The Court, established in January 2002 by an agreement between the Sierra Leonean Government and the UN, is mandated to try "those who bear greatest responsibility" for war crimes and crimes against community committed in the country after 30 November 1996.

The SCSL's trial of former Liberian President Charles Taylor for war crimes and crimes against humanity in Sierra Leone is currently under way in The Hague.

UN News Service

 

Universal Declaration of Human Rights flies into space

ESA PR 43-2008. “All human beings are born free and equal in dignity and rights. They are endowed with reason and conscience and should act towards one another in a sprit of brotherhood”, states Article 1 of the Universal Declaration of Human Rights (UDHR). 60 years after its adoption by the United Nations General Assembly at the Palais de Chaillot in Paris on 10 December 1948, the Declaration is ready to take a journey into space: destination the International Space Station, and more specifically, ESA’s Columbus laboratory.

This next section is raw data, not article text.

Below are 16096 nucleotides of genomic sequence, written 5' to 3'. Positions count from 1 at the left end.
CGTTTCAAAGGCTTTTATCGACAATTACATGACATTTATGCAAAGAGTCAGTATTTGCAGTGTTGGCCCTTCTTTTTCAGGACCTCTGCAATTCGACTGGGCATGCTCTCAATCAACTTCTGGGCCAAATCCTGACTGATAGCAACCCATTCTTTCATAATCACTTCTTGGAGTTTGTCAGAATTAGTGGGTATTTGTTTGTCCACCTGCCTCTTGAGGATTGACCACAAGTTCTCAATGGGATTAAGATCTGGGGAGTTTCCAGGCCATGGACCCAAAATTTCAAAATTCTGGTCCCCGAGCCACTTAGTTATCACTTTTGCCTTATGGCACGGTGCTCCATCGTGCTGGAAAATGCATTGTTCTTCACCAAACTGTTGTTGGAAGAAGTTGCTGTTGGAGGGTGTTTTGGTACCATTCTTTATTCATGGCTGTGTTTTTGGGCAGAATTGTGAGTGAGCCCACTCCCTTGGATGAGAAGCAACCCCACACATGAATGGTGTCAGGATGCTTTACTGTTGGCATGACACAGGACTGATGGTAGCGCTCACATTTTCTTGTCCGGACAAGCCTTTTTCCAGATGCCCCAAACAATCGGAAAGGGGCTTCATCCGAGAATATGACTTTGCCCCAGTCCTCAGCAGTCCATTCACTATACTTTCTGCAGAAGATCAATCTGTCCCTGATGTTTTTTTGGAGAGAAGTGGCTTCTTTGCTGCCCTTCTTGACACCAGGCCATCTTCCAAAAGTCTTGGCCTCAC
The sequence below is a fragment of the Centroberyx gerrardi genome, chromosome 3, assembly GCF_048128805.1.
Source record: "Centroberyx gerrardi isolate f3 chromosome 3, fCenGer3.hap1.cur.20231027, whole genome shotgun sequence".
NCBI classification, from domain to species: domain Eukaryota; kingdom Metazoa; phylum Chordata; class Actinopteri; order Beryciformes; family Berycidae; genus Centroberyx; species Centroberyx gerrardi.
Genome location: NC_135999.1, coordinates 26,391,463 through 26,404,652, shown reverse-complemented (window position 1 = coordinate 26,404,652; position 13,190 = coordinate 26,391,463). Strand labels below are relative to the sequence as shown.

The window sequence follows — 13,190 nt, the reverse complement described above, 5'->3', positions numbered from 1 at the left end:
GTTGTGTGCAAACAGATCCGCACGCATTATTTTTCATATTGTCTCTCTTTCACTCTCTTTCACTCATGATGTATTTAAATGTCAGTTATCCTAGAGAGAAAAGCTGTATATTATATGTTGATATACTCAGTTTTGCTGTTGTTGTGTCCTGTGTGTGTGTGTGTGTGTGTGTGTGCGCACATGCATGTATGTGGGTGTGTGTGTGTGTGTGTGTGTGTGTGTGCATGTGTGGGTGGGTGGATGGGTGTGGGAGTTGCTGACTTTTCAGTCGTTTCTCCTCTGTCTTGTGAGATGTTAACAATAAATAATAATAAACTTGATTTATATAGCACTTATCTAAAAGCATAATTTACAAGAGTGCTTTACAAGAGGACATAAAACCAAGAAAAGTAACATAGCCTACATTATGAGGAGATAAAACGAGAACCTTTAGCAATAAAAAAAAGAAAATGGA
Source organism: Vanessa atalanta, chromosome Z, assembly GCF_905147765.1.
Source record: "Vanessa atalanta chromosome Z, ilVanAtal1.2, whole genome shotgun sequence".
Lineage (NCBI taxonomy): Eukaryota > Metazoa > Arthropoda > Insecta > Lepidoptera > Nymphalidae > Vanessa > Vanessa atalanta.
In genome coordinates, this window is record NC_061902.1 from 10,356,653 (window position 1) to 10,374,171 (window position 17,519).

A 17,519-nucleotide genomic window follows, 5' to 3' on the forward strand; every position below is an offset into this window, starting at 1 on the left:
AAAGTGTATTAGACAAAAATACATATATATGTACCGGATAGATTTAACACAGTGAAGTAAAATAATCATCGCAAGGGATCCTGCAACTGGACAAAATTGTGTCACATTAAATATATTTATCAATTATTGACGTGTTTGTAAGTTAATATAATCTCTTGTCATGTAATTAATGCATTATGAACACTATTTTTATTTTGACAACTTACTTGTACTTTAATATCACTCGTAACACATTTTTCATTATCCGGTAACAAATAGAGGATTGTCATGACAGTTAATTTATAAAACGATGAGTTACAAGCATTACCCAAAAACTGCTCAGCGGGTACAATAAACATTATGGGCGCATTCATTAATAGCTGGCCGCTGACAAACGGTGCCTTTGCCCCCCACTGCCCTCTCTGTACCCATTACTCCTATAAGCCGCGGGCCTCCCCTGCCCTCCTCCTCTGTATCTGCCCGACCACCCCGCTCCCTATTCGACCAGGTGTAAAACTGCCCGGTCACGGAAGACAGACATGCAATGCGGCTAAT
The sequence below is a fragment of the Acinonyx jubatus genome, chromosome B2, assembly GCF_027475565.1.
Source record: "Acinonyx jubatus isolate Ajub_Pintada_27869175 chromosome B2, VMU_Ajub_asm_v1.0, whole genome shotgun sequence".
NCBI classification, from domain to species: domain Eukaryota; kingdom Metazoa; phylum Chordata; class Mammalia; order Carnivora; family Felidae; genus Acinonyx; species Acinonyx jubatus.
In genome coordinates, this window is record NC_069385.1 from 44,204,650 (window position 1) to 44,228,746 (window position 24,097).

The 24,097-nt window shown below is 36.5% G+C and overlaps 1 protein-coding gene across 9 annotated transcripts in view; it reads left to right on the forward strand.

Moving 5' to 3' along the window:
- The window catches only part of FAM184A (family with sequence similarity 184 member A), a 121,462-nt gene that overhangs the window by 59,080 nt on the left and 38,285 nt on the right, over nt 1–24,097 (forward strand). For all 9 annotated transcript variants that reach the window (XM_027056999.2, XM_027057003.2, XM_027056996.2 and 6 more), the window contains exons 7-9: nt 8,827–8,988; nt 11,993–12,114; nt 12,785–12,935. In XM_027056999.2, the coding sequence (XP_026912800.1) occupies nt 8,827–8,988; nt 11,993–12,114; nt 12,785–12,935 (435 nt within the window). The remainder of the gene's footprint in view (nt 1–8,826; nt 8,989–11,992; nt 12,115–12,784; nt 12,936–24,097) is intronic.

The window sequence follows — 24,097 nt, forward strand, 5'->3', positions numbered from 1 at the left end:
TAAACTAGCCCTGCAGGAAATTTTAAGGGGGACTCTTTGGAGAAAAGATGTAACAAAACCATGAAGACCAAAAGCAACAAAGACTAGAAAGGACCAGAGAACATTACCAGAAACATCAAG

On Friday 7 November at the Quai d’Orsay, the French Foreign Ministry, Ms Rama Yade, state secretary responsible for foreign affairs and human rights within the French government, will officially hand over a copy of the Declaration to ESA’s Director General, Jean-Jacques Dordain. 

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Human rights groups rap Lebanon over reports of torture in detention centers

BEIRUT: A coalition of human rights watchdogs has criticized Lebanon over claims of torture in the country's detention centers and has demanded that a report on the issue, due seven years ago, is completed and handed to the United Nations. Lebanon signed up to a UN convention against torture in 2000 but has failed to submit a report on what it is doing to combat the issue that was due a year later. Human Rights Watch says that "torture and ill treatment remain a serious problem in Lebanese detention facilities."

"It is not enough to sign conventions," the coalition of human rights groups said in a statement. "The government needs to comply with them."